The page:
Rather than rifting us from the past, modern technologies are here being used to preserve ancient community values, returning us to simpler times of relying on neighbours and of trusting strangers. They are reinventing those old ‘Cs’ that have been so stigmatised in modern imagination — communes, cooperatives and collectives.
They also call on us to reverse past crimes committed against the environment. To close the lid on consumer denial and own our responsibility to future generations.
THREE CUPS OF TEA: ONE MAN’S MISSION TO PROMOTE PEACE… ONE SCHOOL AT A TIME
GREG MORTENSON & DAVID OLIVER RELIN
This is one of those books that might change your life, or at least your perspective. It is the true and powerful story of Greg Mortenson, a lost explorer who fell upon a Balti community that nursed him back to health, and to whom he pledged in return to build a school for. Thereafter he committed his life to creating education for girls in Pakistan and Afghanistan, under the rise of the Taliban. It is a remarkable indication of just how much one person can do.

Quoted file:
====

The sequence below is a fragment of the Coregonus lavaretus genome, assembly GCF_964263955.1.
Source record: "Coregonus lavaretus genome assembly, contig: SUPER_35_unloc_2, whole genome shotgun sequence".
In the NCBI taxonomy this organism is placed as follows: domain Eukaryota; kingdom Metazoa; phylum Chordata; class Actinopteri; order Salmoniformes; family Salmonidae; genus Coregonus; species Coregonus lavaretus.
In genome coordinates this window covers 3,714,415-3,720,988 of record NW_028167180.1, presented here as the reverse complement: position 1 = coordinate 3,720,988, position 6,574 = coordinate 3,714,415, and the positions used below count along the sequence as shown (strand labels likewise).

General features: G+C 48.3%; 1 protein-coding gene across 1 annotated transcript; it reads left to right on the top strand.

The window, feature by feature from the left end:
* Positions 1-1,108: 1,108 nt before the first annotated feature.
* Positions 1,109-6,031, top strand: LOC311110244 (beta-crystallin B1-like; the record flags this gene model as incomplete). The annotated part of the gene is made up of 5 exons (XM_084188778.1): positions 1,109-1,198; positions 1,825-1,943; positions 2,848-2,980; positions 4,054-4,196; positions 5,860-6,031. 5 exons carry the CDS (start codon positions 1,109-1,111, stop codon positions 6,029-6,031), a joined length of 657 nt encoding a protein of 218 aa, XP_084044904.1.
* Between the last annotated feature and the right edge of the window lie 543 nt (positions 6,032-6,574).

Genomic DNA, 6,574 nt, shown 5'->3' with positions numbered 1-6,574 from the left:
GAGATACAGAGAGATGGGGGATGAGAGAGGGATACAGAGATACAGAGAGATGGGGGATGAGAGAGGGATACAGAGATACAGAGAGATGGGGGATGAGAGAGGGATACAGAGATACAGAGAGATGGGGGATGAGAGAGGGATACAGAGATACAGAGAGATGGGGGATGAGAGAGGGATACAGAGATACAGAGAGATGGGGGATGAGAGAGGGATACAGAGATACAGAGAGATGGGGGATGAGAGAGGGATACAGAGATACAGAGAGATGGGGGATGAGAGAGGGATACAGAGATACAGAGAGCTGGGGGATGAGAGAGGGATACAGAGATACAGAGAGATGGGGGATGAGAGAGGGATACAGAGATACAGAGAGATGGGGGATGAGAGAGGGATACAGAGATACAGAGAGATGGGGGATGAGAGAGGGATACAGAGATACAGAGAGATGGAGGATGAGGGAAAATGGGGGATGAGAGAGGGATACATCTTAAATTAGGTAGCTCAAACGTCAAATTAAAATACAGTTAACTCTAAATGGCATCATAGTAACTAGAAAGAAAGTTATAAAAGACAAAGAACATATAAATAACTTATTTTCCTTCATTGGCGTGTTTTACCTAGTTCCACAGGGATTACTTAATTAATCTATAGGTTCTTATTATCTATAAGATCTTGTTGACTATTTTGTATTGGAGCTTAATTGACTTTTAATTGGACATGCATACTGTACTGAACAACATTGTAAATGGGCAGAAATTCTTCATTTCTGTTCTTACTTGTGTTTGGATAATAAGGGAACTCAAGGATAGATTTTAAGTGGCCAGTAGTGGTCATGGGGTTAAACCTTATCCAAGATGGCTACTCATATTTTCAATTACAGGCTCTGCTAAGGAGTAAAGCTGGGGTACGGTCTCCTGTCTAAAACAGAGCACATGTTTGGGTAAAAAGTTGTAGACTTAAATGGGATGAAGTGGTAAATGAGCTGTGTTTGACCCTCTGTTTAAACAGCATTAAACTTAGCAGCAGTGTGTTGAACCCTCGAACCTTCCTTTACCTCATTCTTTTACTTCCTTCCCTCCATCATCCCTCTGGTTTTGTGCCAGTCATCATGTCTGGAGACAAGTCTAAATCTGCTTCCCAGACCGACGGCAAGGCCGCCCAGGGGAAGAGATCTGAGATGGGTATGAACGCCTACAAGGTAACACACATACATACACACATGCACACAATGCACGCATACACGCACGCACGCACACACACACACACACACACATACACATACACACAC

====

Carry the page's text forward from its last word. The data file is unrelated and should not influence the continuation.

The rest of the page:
“I’ve learned that terror doesn’t happen because some group of people somewhere like Pakistan or Afghanistan simply decide to hate us. It happens because children aren’t being offered a bright enough future that they have a reason to choose life over death.”
There has been controversy surrounding the veracity of the story, and slander is believed to have played it’s part in author Relin’s suicide in 2012. Conflicting narratives mean these cups of tea may have to be taken with a pinch of salt, however suspicion also surrounds the nature of the discrediting, given the novel’s critical stance towards the USA administration at the time. Whatever the verdict, this book is a beautiful insight into Baltistan’s ancient culture of hospitality, an inspiring tale of the power of the individual, and a scathing commentary on aggressive Western foreign policy – there are three compelling reasons to read Three Cups of Tea.
“The first time you share tea with a Balti, you are a stranger. The second time you take tea, you are an honored guest. The third time you share a cup of tea, you become family…”